Written by The Insights team on 17 Jan 2017
Here are some top tips for boosting your time management skills in 2017:
Keep a to-do list
One of the biggest causes of anxiety at work is a lack of organisation and self-management. Counteract this by keeping a prioritised to-do list.
But beware: this does not mean simply scribbling down what you might be doing that week on a post it note stuck to your computer screen.
To manage your time effectively and productively whilst minimising stress, you need to have a clear, well-structured to-do list. The list needs to note each of your activities in order of importance and urgency, then detail how you will approach each task.
For example, if you have a client report to complete by tomorrow, break your time down into actions, so it’s not simply one, potentially onerous looming task. It’s much easier to tackle things in small chunks. Write down what you need to do in order to complete the report; what information do you need? Who do you need to contact? Which colleagues can you get support from? Once you’ve broken the task down you can put this at the top of your daily priority list and get started.
There are lots of online tools and apps that are worth exploring, including Evernote and Bullet Journal. But don’t overlook tools such as Microsoft Outlook’s daily task schedule and calendar, or Google’s equivalent – especially as they probably seamlessly integrate with your email.
Of course, the tried and trusted physical diary is always a great way of keeping track of your working week, and allows you to quickly jot down ideas as and when you need. But don’t forget to categorise according to importance and urgency.
Even with a prioritised to-do list, work life is unpredictable, and on a daily basis new tasks and events will come our way. The key is learning how to manage and prioritise these in real time.
In our example, you could be right in the middle of creating the report when one of your team comes to you with a crisis. You need to be able to assess the level of the crisis and decide whether it needs to be addressed immediately, or whether it can wait until you have finished the report.
Even better, can it be delegated to a member of your team? Sometimes the best course of action is to trust the ability of the team around you and brief it in well to a colleague.
One common reason why people become swamped under a mountain of work and can become stressed is an inability to say no. It’s natural to want to be involved and put yourself forward to help - but it can be counterproductive if you end up doing things badly or not at all.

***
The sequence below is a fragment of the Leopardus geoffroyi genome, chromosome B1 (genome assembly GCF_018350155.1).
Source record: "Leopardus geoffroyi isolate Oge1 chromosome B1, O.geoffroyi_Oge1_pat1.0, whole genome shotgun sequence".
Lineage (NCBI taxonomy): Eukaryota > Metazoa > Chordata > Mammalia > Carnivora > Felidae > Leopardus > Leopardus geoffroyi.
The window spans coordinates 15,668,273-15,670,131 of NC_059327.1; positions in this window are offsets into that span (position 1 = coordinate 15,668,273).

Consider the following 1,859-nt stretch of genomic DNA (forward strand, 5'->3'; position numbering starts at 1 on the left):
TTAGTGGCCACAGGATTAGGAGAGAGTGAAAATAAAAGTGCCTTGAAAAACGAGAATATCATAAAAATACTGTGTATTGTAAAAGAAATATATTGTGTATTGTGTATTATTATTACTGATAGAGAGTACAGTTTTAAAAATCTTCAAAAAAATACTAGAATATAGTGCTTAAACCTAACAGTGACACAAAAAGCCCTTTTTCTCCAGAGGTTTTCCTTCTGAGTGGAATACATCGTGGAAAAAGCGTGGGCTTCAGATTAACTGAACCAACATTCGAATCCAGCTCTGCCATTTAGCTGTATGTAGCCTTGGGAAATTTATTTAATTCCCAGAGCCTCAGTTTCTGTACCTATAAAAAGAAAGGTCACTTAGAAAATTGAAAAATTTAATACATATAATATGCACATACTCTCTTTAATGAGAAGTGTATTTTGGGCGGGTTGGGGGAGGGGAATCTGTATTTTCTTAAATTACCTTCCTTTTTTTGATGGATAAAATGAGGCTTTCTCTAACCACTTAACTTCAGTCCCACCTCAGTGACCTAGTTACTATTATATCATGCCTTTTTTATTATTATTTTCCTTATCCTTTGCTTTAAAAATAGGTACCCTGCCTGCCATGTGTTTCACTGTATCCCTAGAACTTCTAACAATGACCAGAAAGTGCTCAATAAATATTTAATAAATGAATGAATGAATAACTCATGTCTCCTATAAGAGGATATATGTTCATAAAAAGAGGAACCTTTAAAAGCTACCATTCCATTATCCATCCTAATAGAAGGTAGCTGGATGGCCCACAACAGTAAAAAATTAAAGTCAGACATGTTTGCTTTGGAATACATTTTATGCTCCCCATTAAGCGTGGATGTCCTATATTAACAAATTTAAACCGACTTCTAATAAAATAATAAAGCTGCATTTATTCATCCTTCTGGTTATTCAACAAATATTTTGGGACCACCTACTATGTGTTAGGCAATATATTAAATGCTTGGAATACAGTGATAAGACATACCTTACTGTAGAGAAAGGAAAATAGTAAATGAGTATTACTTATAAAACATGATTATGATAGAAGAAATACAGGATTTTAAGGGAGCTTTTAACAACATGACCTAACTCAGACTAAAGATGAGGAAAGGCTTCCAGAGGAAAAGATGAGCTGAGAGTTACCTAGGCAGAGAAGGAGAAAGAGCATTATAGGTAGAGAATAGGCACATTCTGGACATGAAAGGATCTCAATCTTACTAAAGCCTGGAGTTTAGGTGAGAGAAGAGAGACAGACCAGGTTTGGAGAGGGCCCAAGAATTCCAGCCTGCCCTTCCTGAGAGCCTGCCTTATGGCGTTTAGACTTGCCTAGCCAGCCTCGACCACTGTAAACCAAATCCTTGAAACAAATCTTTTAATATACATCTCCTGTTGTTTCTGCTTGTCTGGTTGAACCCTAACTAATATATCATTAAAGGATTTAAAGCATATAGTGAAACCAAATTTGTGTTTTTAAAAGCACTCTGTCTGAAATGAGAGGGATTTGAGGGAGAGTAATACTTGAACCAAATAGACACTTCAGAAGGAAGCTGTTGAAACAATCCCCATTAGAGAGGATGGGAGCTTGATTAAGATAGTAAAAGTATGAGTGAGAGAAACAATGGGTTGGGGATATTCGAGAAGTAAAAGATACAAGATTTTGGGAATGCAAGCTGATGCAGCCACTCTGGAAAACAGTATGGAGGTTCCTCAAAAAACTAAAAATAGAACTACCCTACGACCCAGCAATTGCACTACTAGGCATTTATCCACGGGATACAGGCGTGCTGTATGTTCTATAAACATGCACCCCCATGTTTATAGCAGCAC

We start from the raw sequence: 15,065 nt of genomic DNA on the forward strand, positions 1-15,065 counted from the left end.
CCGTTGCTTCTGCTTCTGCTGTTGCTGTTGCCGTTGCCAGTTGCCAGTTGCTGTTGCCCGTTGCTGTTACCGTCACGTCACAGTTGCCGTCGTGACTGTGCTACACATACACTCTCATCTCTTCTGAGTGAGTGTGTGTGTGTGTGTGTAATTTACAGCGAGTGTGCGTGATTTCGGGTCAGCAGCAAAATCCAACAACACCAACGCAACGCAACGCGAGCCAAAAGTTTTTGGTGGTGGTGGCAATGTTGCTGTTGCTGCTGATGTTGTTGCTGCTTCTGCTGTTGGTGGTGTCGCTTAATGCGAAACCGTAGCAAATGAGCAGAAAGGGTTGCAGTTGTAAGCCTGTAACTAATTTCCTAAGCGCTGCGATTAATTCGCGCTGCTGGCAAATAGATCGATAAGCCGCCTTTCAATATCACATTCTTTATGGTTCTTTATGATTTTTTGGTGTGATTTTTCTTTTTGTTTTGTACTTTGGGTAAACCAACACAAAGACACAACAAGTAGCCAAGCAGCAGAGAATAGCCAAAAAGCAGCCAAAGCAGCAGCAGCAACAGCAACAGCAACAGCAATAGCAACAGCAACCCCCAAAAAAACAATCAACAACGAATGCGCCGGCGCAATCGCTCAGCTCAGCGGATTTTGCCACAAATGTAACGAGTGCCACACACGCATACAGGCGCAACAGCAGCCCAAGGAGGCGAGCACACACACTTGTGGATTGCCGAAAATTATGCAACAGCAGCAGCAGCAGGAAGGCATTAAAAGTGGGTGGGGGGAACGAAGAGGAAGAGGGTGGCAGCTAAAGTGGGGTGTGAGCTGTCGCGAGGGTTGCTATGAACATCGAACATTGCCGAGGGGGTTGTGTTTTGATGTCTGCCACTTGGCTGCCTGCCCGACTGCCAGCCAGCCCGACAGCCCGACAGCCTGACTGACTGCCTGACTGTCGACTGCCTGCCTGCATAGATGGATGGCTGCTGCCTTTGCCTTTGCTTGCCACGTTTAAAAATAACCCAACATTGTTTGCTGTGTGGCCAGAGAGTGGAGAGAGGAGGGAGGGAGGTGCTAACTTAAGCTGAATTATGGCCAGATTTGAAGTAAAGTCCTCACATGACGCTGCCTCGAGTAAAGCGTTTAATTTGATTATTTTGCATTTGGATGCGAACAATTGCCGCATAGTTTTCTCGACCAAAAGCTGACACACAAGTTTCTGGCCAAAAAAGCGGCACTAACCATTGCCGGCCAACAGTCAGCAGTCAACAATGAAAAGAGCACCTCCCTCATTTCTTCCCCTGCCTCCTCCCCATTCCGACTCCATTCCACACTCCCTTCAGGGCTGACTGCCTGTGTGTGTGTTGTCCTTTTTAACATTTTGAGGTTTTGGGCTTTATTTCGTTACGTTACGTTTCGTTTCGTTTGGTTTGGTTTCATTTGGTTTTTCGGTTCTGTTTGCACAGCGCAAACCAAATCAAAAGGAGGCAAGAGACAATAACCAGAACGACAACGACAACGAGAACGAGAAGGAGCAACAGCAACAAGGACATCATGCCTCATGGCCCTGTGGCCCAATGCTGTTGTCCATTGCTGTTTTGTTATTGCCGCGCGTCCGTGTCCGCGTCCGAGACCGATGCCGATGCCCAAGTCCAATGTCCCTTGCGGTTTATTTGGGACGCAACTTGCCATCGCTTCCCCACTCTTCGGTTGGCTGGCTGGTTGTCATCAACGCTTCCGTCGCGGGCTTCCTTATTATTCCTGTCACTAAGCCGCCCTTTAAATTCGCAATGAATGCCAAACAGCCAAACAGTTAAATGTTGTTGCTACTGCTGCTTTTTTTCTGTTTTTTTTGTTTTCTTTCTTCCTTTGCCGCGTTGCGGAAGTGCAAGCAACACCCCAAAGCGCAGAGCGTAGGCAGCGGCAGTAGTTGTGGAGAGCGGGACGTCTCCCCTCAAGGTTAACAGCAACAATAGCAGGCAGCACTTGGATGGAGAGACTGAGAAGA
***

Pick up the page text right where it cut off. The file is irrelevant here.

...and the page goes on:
Taking on too much work can all too often lead to poor performance, low morale and anxiety. For your work, and more importantly yourself, this is not healthy.
People don’t expect you to take on every task that comes your way, and want you to be performing to the very best of your abilities. Take control of the work-life balance by only putting yourself forward for the tasks that you know you will be able to handle on top of your day-to-day workload.
Do your best to make sure your work doesn’t encroach too much in to your ‘me time’.
Take control of distractions
With our immersion in mobile technology and social media it is all too easy to become distracted in the work place. This can be extremely disruptive when you have a large workload in need of effective time management.
Take control in order to remove potential distractions. Don’t sit with your mobile phone on your des, and don’t stay permanently logged into social media accounts. Instead, reward yourself for periods of concentrated work with short breaks when you can check these without the pressure or guilt.
Make time to relax
Nobody can work for 8+ hours and still remain 100% focussed and perform to their best ability.
It is important to schedule time into your day where you can remove yourself from your work and have some time to clear your mind and relax. Not only does this help reduce stress, but it will boost concentration levels when you are working, allowing you to focus on performing to your best.